Raw Carnage: Continuity

I celebrate 2 months now – 2 months since food was cooked or caramelized above 115C.
Remember how I explained that falling off the wagon from time to time happens? Well, let me share a small story with you: falling off the wagon at La Quercia was a toughy. Not only has starch of the “handmade pasta” magnitude been removed from life, adding it back in for a one-night-only celebrity shift was as decadent as it was painful. After 4 courses including gnocchi, lasagne, pappardelle, and risotto, I felt stoned. I thought the lights were flickering on and off, it was really really really hot and clammy, and I was seriously fucked up. The masochistic part about all of this: La Quercia is worth going into a food coma for – lethargic, weak, distended, mental madness, cold sweats – I will remind those reading this – these are the symptoms that occur in Lauren’s body since eating raw, and in no way reflect the feelings of complete and utter gluttonous satisfaction achieved whilst eating 10 courses at La Quercia a year prior.

So where do I find myself now – it’s now become super easy to be creative. Although it was challenging as I have conveyed in my previous story to develop recipes that are raw, interesting and mostly meatless, I don’t find that’s the case anymore. It should be noted that incorporating some of the raw practices will still make you feel better comparatively so who cares if here and there something’s cooked. Sometime it’s not worth going hungry just because you cannot figure out how to dehydrate your falafel balls. So here are some cool recipes that I have developed in the past 2 months worthy of sharing:

Burrito filling:

pulse in food processor:
shallot
garlic
canned tomatoes
basil

crush in mortar and pestle:
coriander
cumin
salt
pepper
red chili flakes

pulse in food processor until crumbly:
almonds
cashews
hemp seeds
pumpkin seeds
sunflower seeds

chop by hand into small cubes:
medium tofu

pulse in food processor until resembles “rice”
cauliflower

Soak navy beans over night in cold water, drain and set aside.

In the end, combine all the ingredients together carefully in a bowl, and mix (plus olive oil).
Keep textures vivid. Keep flavours bold. Adjust where you need to. Eat with organic corn tortillas, or in butter lettuce wraps.

Remember to season everything individually, and I am purposely not giving amounts: feel it out.

Falafel:

Pulse in food processor:
almonds
cashews
black and white sesame seeds

Pulse in food processor:
chick peas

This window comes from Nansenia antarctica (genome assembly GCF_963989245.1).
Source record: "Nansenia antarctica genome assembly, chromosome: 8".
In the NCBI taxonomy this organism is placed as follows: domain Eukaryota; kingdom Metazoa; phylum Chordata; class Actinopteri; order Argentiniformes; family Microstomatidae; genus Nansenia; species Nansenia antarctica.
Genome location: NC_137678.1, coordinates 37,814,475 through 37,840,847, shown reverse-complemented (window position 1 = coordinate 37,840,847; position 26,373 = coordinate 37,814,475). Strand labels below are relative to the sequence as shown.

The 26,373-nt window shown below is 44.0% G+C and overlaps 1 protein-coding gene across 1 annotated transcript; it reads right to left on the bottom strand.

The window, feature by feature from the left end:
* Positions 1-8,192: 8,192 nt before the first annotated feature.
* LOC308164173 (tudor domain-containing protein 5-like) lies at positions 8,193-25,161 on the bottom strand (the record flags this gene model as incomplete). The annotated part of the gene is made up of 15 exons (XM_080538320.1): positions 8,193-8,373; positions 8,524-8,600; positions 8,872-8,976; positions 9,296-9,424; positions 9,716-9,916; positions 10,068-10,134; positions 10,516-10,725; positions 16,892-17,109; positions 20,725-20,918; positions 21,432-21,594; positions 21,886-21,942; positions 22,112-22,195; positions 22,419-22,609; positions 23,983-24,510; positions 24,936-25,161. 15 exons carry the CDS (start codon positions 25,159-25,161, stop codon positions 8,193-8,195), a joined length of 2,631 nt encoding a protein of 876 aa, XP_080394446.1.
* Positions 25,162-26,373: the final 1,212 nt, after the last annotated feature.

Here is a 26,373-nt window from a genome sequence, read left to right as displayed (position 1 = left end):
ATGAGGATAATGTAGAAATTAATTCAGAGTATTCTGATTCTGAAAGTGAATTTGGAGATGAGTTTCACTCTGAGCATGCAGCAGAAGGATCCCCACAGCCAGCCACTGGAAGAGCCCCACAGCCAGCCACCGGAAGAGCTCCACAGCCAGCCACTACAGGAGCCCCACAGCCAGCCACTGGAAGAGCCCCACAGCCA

tahini
lemon juice
olive oil

crush in mortar and pestle:
coriander
cumin
salt
pepper
red chili flakes

chop:
parsley
mint
basil

slosh dressing:
Plain or fruit yogurt
garlic
cumin
lemon juice
salt
pepper
coriander
chopped cucumber

Season everywhere. In the end, combine all the ingredients together carefully in a bowl, and mix (plus one egg).
This is where people would use a dehydrator, but to be honest I am not that set on it yet – maybe in 3 months. In the meantime, you can “cook” the falafel gently over medium heat, or in the oven doing the same.
Keep textures vivid. Keep flavours bold. Adjust where you need to. Eat with organic pita, or on a salad.

You’ll notice that there is some repetition in the base “pate” for these recipes. Find the combinations of flavours, textures, and ingredients that work for you, and change the consistancy, applications, and spices in order to accommodate interesting new dishes. Mine seems to work well as a seed and nut pate as listed above.

My go-to “pate”

cashews
almonds
sesame (black and white)
poppy seeds
hemp seeds
walnuts (occasionally)
salt
pepper
tahini
tofu (optional)

My go-to “soup base”

tomatoes
veg stock + water
coconut milk + coconut cream
fresh chilis
fresh limes
salt
pepper

My go-to “sweet base” (used for fruit bars on their own, tart bases, or topping for yogurt)
prunes
mission figs
dried apricots
dates
unsulphured coconut
vanilla bean

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About Lauren Mote

Lauren has been an intricate part of the food industry for many years. Whether it’s behind the bar, in the kitchen, tasting and learning about wine, or sitting with her laptop writing food stories and reviews at the local coffee house, it was clear at an early age that Lauren’s professional and personal life would be completely consumed by the joy and passion of edibles.
This entry was posted in Default Category - No Reason., recipes and tagged , , . Bookmark the permalink.

3 Responses to Raw Carnage: Continuity

  1. Jessica G says:

    Nice work Lauren! Sounds delicious and healthy!

  2. Rebecca says:

    Question: Are canned tomatoes and tortillas ‘cooked’/above 115°? I have been trying to Google such info to no avail.

    • Lauren Mote says:

      if they are, these are things that i am ok with adding in once in a while…. i think, like i have been saying all along, following a diet verbatim is where general problems in eating occur. i would rather do the best that i can on a daily basis. i have made a very important discovery though – coconut milk consumed everyday makes you fat lol

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